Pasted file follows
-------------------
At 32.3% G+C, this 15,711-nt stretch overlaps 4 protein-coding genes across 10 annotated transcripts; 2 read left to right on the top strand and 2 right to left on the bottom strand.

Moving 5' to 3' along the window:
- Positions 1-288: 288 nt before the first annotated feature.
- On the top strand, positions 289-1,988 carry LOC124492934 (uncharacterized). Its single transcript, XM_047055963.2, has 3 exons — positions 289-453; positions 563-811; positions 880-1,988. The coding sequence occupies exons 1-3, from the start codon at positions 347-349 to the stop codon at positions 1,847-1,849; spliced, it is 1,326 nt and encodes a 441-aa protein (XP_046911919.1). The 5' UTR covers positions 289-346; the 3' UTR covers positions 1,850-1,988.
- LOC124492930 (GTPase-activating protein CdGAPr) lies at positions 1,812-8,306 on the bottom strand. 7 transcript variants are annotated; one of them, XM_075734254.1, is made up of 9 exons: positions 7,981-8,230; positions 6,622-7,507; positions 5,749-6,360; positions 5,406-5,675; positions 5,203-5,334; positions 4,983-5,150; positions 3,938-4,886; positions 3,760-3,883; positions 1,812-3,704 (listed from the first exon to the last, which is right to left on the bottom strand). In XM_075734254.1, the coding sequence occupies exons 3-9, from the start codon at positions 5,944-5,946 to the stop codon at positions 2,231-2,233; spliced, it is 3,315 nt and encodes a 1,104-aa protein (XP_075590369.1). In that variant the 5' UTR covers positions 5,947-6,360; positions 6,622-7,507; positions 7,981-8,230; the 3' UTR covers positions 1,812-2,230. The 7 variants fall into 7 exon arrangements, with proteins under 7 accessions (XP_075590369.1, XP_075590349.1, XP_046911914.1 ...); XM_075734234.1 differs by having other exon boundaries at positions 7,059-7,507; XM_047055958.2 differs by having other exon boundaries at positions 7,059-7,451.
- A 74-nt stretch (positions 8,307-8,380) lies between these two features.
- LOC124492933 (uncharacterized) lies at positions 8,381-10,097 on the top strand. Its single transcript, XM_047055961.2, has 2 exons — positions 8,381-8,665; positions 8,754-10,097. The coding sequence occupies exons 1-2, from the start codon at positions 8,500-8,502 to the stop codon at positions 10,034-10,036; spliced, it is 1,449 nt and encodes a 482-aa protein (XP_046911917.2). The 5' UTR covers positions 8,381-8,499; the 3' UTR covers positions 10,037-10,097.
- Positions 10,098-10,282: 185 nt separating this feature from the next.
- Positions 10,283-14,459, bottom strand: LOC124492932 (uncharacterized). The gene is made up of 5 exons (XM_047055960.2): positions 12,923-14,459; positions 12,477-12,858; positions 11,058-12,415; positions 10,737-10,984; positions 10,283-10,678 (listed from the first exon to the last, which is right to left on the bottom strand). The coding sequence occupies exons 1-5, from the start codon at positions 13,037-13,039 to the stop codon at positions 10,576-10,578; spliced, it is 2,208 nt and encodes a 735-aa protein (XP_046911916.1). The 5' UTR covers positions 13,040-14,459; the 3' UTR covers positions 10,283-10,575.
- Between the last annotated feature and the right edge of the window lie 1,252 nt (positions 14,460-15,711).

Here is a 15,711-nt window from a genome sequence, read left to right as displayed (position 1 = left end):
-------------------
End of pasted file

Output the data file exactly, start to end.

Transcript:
At 32.3% G+C, this 15,711-nt stretch overlaps 4 protein-coding genes across 10 annotated transcripts; 2 read left to right on the top strand and 2 right to left on the bottom strand.

Moving 5' to 3' along the window:
- Positions 1-288: 288 nt before the first annotated feature.
- On the top strand, positions 289-1,988 carry LOC124492934 (uncharacterized). Its single transcript, XM_047055963.2, has 3 exons — positions 289-453; positions 563-811; positions 880-1,988. The coding sequence occupies exons 1-3, from the start codon at positions 347-349 to the stop codon at positions 1,847-1,849; spliced, it is 1,326 nt and encodes a 441-aa protein (XP_046911919.1). The 5' UTR covers positions 289-346; the 3' UTR covers positions 1,850-1,988.
- LOC124492930 (GTPase-activating protein CdGAPr) lies at positions 1,812-8,306 on the bottom strand. 7 transcript variants are annotated; one of them, XM_075734254.1, is made up of 9 exons: positions 7,981-8,230; positions 6,622-7,507; positions 5,749-6,360; positions 5,406-5,675; positions 5,203-5,334; positions 4,983-5,150; positions 3,938-4,886; positions 3,760-3,883; positions 1,812-3,704 (listed from the first exon to the last, which is right to left on the bottom strand). In XM_075734254.1, the coding sequence occupies exons 3-9, from the start codon at positions 5,944-5,946 to the stop codon at positions 2,231-2,233; spliced, it is 3,315 nt and encodes a 1,104-aa protein (XP_075590369.1). In that variant the 5' UTR covers positions 5,947-6,360; positions 6,622-7,507; positions 7,981-8,230; the 3' UTR covers positions 1,812-2,230. The 7 variants fall into 7 exon arrangements, with proteins under 7 accessions (XP_075590369.1, XP_075590349.1, XP_046911914.1 ...); XM_075734234.1 differs by having other exon boundaries at positions 7,059-7,507; XM_047055958.2 differs by having other exon boundaries at positions 7,059-7,451.
- A 74-nt stretch (positions 8,307-8,380) lies between these two features.
- LOC124492933 (uncharacterized) lies at positions 8,381-10,097 on the top strand. Its single transcript, XM_047055961.2, has 2 exons — positions 8,381-8,665; positions 8,754-10,097. The coding sequence occupies exons 1-2, from the start codon at positions 8,500-8,502 to the stop codon at positions 10,034-10,036; spliced, it is 1,449 nt and encodes a 482-aa protein (XP_046911917.2). The 5' UTR covers positions 8,381-8,499; the 3' UTR covers positions 10,037-10,097.
- Positions 10,098-10,282: 185 nt separating this feature from the next.
- Positions 10,283-14,459, bottom strand: LOC124492932 (uncharacterized). The gene is made up of 5 exons (XM_047055960.2): positions 12,923-14,459; positions 12,477-12,858; positions 11,058-12,415; positions 10,737-10,984; positions 10,283-10,678 (listed from the first exon to the last, which is right to left on the bottom strand). The coding sequence occupies exons 1-5, from the start codon at positions 13,037-13,039 to the stop codon at positions 10,576-10,578; spliced, it is 2,208 nt and encodes a 735-aa protein (XP_046911916.1). The 5' UTR covers positions 13,040-14,459; the 3' UTR covers positions 10,283-10,575.
- Between the last annotated feature and the right edge of the window lie 1,252 nt (positions 14,460-15,711).

Here is a 15,711-nt window from a genome sequence, read left to right as displayed (position 1 = left end):